Table of Contents
Mortażā Momayyez, Peter Chelkowski
Broadly speaking, graphic art and design have a long history in Persia; their antecedents can be seen in graphic motifs and patterns on ancient clay and metal vessels, stone reliefs, seals, brickwork, glazed tiles, plaster and wood carvings, cloths, carpets, marquetry, miniature paintings, calligraphy, and illumination of manuscripts.This Article Has Images/Tables.
John Michael Rogers
Gray's initiation into eastern art, for which there was then no provision at any British university, came in 1928, when he worked for a season on the excavations at the great palace of the Byzantine emperors in Constantinople, followed by study in Vienna under Josef Strzygowski, who was, however, already sunk deep in diffusionism.This Article Has Images/Tables.
William W. Malandra
In 1921 Gray was appointed associate professor of philology at the University of Nebraska, where he remained until his appointment at Columbia University as professor of Oriental Languages in 1926. In 1935, he became Professor of Comparative Linguistics, a position he held until his retirement in 1944.This Article Has Images/Tables.
OVERVIEW of the entry: i. Introduction, ii. An Overview of Relations: Safavid to the Present, iii. British influence in Persia in the 19th century, iv. British influence in Persia, 1900-21, v. British influence during the Reżā Shah period, 1921-41, vi. British influence in Persia, 1941-79, vii. British Travelers to Persia, viii. British Archeological Excavations, ix. Iranian Studies in Britian, Pre-Islamic, x. Iranian Studies in Britain, the Islamic Period, xi. Persian Art Collections in Britain, xii. The Persian Community in Britain, xiii. The British Broadcasting Corporation (BBC), xiv. The British Institute of Persian Studies, xv. British Schools in Persia.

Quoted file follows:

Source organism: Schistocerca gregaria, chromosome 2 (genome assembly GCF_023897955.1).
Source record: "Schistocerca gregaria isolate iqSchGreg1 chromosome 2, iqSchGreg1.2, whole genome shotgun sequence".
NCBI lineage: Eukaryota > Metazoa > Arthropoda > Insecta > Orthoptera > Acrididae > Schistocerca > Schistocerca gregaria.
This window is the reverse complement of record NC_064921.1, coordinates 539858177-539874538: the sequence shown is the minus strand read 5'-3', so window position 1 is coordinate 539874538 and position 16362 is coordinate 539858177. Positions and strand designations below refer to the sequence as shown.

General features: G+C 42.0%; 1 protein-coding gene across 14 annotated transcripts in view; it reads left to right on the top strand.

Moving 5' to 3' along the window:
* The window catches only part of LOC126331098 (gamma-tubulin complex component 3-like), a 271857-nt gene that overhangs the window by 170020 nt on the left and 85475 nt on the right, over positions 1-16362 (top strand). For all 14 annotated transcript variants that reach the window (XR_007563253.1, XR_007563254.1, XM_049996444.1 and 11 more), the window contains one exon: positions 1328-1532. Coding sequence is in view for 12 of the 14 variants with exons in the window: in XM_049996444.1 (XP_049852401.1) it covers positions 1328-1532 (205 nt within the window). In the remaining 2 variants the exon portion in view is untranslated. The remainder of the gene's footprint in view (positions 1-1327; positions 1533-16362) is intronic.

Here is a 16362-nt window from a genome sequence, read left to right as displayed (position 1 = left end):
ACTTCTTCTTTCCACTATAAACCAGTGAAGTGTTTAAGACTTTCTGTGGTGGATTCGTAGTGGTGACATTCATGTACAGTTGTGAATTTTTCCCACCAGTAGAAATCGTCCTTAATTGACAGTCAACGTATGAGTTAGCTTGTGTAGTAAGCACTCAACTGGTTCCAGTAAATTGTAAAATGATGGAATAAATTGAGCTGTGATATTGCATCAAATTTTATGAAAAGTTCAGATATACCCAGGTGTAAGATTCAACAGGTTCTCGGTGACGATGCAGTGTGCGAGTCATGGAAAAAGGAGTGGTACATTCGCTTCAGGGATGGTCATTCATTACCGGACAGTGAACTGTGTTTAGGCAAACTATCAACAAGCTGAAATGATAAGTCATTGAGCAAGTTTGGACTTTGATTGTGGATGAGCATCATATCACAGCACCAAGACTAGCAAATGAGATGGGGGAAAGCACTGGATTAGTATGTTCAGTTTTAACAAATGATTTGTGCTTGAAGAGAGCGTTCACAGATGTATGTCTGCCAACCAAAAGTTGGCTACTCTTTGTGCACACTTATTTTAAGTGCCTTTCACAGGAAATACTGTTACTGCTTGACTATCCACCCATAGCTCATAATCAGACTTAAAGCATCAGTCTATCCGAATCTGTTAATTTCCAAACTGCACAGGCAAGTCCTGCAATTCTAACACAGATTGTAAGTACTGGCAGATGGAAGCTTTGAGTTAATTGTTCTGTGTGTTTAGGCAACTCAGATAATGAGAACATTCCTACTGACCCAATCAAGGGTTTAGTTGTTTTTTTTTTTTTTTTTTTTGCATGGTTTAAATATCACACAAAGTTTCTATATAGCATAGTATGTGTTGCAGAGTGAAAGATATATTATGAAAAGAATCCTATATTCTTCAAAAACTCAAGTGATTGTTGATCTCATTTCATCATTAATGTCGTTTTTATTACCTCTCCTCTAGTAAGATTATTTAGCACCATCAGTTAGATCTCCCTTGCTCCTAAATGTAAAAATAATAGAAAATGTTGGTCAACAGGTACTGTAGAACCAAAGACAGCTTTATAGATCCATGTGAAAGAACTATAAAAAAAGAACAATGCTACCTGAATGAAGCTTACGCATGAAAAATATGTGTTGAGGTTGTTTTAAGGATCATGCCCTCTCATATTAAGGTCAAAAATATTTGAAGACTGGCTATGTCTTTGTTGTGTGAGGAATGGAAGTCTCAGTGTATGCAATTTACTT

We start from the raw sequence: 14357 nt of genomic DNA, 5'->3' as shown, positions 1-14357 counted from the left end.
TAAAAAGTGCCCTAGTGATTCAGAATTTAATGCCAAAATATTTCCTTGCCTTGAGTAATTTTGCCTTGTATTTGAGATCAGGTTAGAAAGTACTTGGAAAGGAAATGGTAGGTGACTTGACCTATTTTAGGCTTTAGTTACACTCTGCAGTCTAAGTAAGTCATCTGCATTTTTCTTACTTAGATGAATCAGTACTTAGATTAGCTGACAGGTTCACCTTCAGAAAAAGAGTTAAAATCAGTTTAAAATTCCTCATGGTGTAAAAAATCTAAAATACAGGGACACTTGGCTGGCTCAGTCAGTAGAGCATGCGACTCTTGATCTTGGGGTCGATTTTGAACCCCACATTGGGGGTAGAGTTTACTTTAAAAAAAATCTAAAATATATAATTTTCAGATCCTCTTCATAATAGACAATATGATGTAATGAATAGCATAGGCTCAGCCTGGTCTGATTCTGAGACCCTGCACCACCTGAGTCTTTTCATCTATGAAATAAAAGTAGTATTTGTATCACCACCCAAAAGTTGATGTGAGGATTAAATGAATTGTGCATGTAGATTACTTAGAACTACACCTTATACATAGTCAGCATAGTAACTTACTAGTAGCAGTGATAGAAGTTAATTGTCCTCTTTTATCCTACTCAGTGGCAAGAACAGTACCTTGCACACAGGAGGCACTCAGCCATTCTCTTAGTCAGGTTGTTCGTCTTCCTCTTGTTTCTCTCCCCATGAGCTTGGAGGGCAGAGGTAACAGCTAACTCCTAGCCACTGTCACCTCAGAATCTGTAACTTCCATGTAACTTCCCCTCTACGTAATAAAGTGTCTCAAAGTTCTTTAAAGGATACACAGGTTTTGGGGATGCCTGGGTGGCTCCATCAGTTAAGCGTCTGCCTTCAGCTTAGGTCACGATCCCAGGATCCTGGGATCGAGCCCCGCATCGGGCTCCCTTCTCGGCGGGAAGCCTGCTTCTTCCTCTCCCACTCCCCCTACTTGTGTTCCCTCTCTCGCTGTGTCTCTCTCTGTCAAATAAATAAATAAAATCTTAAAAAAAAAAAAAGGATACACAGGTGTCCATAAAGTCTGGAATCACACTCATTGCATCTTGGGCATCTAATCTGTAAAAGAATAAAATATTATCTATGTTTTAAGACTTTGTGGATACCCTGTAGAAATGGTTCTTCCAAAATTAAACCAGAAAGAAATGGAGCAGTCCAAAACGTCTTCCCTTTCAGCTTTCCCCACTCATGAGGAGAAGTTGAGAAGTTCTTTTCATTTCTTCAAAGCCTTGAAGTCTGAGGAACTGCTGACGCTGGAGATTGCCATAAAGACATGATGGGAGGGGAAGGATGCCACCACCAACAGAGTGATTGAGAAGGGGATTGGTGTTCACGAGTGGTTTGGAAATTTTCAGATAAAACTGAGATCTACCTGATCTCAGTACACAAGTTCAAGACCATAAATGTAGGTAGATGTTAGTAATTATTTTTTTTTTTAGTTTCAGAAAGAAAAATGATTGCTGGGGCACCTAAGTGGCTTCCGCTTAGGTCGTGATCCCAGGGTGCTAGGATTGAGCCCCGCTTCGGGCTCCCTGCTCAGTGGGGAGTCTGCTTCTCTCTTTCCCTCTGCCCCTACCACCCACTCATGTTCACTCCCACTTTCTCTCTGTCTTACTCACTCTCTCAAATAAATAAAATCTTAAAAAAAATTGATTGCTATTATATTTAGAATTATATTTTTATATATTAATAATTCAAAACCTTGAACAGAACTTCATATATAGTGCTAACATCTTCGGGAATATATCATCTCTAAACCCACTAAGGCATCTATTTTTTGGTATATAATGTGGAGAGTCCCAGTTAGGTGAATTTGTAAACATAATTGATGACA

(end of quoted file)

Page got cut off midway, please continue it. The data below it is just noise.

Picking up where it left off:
During the 16th century, several unsuccessful attempts were made by the Muscovy (or Russia) Company of London to develop trade between London and Persia via Russia.
Prior to the Safavid period, contacts between Britain and Persia were confined to the 13th century, and were infrequent and of short duration.
British imperial interests in Persia in the Qajar period were primarily determined by the concern for the security of colonial India and, secondarily, by trade, telegraphic communication, and financial or other conces-sionary agreements.
In the late 1890s, the Foreign Office in London came to regard Germany as the main threat to the European balance of power and British imperial hegemony around the globe.
During the reign of Reżā Shah (1925-1941) a profound transformation took place in both the character and the scope of British influence in Persia.